The Art Of Candle Making

Greetings everyone this actually represents the third article in the “Lost Arts” series . This series of articles is dedicated to the return of many Lost Arts. The First article was my article on making Mead and the second was on Trading.

Before we start I will warn you all ; that in working with hot wax you may burn yourself  ; so Be careful and take every precaution ! We assume NO responcibility for any actions you make take in making your own candles ; This article is only an informative guide.

   In the Middle ages or even just a hundred years ago ,people did all their everyday chores themselves. Things such as Soap making , Candle making , brewing , sausage making , mustard making , growing herbs , weaving and carding , as well as dying their own fabric. These are just a few of the things that every family would do for themselves.

      By our present day and age ; less than a hundred years later most of this information has become lost to the individual . I grew up wanting to learn so many of these things and there was no-one to teach me . It has taken me years to accumulate the knowledge to do these things myself . The knowledge was so common at one time people believed that if would never be necessary to write it down.  So when looking for this information there are few articles and even fewer books and of the few that do exist many of them are not very good.  All these Lost arts have become specialized ; much as the guilds were in the middle ages.

     So to try and reintegrate this knowledge I will write several more of these articles in the next few weeks. This one is dedicated to Candle making.

   In the middle ages most people made their own candles , but as I have said before ; these days it is a “Lost Art”.

   Candles have been made in many different ways with different types of wax and as many types of wicks as you can imagine. In the middle ages the most common type of candle was made with a combination of bees wax and lard ; however almost any type of oil can be added to bees wax . You can add almost fifty percent oil to the wax and it will still retain a semi-solid form. The Catholic church had rules about the “Purity of candles and still does. For them to be used in a Catholic church , they still have to be about sixty percent pure bees wax.  In many places they used Bay Berry wax to make candles ; I have always wanted to try this , but unfortunately the wax is very expensive ; so I haven’t had the opportunity to try it.

   Perhaps the most important thing in making candles is the wicks. In the middle ages many materials were used to make wicks . Some of these include : Flax , Hemp , and cotton . ( But not wool) Really anything that will burn can be used to make wicks.  The best way to test a material to see if it will make a good wick is to dip it in wax and light it . If it burns well , it will probably make a good wick . If it goes out easily it probably won’t be good for making wick. If it does not burn well you can try twisting two or three pieces of wick together. ; sometimes this will make the wick burn better. In earlier times the wick would simply be dipped in wax ; straightened and left to dry ; then it would be dipped. Today they have modern wicks that actually have metal running through them to keep them straight. I do not recommend these !  When you buy this type of candle and burn it you actually see little pools of metal at the base of your burning candle wick. To me this is very distressing. The advantage to using this type of wick is really not worth the sacrifice of the integrity of a beautiful hand made candle.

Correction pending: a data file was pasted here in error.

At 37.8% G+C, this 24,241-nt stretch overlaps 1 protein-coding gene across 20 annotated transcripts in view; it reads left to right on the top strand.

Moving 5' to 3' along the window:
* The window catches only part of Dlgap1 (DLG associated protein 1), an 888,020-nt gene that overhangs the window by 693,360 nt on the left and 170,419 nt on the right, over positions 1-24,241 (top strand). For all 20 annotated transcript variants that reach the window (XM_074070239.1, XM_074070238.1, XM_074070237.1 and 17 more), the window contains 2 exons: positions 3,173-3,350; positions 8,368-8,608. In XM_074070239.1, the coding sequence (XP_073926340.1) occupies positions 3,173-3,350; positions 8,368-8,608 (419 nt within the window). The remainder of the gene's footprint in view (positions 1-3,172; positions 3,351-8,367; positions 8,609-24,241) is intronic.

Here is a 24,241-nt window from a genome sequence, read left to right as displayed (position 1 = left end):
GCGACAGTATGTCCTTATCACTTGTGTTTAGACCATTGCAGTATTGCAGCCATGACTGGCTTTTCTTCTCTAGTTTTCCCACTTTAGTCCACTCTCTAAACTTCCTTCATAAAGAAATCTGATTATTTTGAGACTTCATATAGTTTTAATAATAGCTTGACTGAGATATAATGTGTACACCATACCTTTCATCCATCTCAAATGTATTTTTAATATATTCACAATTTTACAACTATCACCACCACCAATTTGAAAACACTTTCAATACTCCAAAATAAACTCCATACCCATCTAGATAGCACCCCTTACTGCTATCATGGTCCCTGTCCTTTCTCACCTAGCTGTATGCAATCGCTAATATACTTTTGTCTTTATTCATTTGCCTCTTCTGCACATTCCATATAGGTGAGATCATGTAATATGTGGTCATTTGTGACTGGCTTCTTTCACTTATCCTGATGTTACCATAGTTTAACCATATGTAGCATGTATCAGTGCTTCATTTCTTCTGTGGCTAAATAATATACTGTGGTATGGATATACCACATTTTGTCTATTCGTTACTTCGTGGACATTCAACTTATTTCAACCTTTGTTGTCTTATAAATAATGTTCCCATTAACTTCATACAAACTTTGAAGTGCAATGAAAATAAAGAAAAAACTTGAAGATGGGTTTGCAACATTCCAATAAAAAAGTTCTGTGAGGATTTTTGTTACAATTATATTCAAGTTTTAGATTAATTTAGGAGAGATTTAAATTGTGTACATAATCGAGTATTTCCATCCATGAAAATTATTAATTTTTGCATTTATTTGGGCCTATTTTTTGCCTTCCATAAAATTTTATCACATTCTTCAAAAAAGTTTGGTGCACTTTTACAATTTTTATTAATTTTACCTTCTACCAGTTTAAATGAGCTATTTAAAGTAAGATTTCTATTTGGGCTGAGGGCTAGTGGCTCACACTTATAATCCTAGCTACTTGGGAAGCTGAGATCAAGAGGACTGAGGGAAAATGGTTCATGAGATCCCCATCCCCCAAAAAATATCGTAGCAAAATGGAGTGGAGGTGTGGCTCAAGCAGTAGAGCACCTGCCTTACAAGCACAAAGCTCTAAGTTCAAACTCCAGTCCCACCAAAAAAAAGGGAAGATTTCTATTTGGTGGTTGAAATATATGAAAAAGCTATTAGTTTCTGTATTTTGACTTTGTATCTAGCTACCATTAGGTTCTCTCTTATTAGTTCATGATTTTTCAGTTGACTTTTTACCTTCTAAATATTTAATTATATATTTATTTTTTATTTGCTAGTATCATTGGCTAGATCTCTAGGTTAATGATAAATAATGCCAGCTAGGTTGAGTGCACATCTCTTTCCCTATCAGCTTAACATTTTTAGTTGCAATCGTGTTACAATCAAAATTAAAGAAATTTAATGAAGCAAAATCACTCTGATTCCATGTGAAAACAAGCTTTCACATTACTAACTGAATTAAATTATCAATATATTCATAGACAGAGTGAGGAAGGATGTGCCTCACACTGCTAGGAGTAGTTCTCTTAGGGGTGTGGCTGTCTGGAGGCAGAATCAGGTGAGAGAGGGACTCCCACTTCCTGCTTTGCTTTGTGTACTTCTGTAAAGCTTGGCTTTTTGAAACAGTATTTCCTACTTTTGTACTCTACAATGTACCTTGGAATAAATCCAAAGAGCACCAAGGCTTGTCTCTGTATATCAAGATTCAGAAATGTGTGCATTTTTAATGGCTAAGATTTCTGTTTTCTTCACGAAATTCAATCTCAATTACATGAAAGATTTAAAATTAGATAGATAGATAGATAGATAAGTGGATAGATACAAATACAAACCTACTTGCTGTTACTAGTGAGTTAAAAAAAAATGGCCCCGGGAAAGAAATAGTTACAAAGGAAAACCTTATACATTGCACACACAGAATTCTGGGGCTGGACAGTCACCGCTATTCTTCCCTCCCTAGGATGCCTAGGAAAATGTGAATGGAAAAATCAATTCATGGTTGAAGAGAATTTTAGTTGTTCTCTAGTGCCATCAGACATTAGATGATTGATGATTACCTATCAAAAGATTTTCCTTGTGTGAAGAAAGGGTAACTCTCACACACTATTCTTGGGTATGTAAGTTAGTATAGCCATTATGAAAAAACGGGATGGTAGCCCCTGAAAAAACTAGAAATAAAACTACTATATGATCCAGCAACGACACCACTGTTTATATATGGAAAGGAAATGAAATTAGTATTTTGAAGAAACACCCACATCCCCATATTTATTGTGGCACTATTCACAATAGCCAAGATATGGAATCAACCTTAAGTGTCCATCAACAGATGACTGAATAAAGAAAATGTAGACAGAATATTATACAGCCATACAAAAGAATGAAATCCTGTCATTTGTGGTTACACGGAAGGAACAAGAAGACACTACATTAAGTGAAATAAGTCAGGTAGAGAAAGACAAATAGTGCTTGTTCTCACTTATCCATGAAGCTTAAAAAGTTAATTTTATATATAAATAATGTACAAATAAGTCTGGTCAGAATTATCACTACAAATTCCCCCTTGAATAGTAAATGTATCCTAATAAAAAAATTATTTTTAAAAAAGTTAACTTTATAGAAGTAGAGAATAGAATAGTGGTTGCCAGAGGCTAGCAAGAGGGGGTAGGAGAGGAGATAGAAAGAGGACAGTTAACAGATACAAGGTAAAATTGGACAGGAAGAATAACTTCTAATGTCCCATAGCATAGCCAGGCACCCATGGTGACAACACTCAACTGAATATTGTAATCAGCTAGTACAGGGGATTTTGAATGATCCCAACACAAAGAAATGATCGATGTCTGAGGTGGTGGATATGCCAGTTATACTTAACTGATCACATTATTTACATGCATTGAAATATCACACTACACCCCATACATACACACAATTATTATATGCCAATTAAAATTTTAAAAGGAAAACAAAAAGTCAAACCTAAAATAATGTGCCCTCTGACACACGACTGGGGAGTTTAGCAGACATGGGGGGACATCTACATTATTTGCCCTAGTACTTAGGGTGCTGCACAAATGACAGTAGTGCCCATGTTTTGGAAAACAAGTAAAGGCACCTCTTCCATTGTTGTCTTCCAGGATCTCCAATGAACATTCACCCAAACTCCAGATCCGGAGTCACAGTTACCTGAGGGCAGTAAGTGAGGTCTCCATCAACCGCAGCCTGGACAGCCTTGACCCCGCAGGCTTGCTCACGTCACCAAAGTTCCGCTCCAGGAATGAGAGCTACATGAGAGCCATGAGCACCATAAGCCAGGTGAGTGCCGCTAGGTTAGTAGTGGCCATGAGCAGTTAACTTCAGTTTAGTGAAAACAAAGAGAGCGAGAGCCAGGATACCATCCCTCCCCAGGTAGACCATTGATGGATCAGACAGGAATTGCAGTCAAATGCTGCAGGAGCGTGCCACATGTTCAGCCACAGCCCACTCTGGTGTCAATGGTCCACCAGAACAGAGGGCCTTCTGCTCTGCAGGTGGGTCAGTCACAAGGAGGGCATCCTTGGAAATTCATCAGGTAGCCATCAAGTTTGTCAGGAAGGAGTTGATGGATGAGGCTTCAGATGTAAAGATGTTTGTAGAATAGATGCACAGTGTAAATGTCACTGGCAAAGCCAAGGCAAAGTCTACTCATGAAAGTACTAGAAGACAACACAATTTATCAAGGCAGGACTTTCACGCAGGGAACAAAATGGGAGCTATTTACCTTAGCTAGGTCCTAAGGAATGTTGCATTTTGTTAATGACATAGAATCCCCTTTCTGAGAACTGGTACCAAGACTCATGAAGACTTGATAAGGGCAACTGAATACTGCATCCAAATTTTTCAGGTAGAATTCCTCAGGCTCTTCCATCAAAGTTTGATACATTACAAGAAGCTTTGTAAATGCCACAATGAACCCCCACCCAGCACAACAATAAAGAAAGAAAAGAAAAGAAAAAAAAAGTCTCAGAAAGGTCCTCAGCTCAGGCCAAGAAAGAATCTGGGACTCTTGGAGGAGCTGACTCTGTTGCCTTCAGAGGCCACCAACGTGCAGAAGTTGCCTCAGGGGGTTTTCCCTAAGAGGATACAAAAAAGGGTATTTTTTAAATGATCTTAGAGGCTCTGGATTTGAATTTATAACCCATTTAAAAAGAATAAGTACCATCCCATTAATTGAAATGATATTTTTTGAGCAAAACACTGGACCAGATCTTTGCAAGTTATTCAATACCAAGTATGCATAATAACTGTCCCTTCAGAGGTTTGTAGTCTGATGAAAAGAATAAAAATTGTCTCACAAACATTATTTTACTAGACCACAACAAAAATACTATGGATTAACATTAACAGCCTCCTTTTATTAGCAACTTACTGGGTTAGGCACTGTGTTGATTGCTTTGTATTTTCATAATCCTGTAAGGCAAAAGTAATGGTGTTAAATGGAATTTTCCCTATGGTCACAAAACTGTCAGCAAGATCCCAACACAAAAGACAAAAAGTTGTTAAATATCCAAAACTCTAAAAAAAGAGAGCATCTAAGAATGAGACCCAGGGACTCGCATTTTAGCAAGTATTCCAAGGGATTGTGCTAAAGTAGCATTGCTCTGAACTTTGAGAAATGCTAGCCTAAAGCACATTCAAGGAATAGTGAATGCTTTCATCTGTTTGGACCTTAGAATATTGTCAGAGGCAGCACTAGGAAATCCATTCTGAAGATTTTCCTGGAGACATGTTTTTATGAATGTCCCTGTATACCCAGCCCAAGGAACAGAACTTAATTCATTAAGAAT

Before we start making candles I need to tell you the two most important things about making candles . The first I have already mentioned and that is that the wicks need to burn well ; the second is “The Diameter of the Wick Must be matched to the Diameter of the Candle ! “

    In other words if the wick is too wide or the candle too narrow the candle will burn too fast . If the wick is not wide enough or the wax is too wide the candle will sputter and go out.  The best way to find out if the wick is too wide or too narrow is to experiment .

   In our modern times we have a substitute for bees wax which is called Paraffin ; however this is a very dangerous substitute for making candles in as much as it has a very low flash point. So I do not recommend using paraffin either.

   So before you begin making candles you need several things : First Wax  I prefer bees wax and usually the best way to acquire bees wax is from a bee keeper.  In your travels watch for signs along the road that say “Honey for Sale”. If someone has honey for sale ; they probably have Bees wax as well . If you are going to make candles on  a regular bases I would recommend buying wax whenever you see if offered for sale. The current value for wax is about Three dollars a pound. Remember that ; if you’re paying more than that ; you’re  paying too much . If you’re paying less buy as much as you can !

   Second is Wick ; I prefer either Hemp yarn or cotton wick. A good cotton string about one sixteenth inch diameter in width usually makes a good candle. Hemp string or yarn is usually available in many of the “ Head Shops” . Hemp yarn makes wonderful candles and can be a little wider ( about one eighth of an inch or slightly larger)